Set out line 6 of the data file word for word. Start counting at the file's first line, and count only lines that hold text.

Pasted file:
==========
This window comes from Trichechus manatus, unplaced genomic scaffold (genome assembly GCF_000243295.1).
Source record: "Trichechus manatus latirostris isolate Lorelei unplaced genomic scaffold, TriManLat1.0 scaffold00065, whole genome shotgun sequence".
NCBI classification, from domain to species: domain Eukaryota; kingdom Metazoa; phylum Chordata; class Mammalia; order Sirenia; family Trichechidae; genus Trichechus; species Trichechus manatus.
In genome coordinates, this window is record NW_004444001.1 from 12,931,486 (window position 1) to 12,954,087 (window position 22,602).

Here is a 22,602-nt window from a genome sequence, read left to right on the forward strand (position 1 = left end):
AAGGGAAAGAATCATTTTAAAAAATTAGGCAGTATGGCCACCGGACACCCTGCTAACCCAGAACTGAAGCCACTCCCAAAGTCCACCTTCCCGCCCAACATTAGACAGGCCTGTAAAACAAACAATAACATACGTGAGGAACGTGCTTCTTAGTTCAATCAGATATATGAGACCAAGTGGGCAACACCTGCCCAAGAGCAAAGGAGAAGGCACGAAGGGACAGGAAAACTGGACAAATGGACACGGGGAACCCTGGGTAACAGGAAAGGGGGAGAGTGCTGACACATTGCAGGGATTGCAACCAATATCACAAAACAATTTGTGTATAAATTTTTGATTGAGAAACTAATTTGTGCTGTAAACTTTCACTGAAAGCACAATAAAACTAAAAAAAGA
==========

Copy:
AAGGGAAAGAATCATTTTAAAAAATTAGGCAGTATGGCCACCGGACACCCTGCTAACCCAGAACTGAAGCCACTCCCAAAGTCCACCTTCCCGCCCAACATTAGACAGGCCTGTAAAACAAACAATAACATACGTGAGGAACGTGCTTCTTAGTTCAATCAGATATATGAGACCAAGTGGGCAACACCTGCCCAAGAGCAAAGGAGAAGGCACGAAGGGACAGGAAAACTGGACAAATGGACACGGGGAACCCTGGGTAACAGGAAAGGGGGAGAGTGCTGACACATTGCAGGGATTGCAACCAATATCACAAAACAATTTGTGTATAAATTTTTGATTGAGAAACTAATTTGTGCTGTAAACTTTCACTGAAAGCACAATAAAACTAAAAAAAGA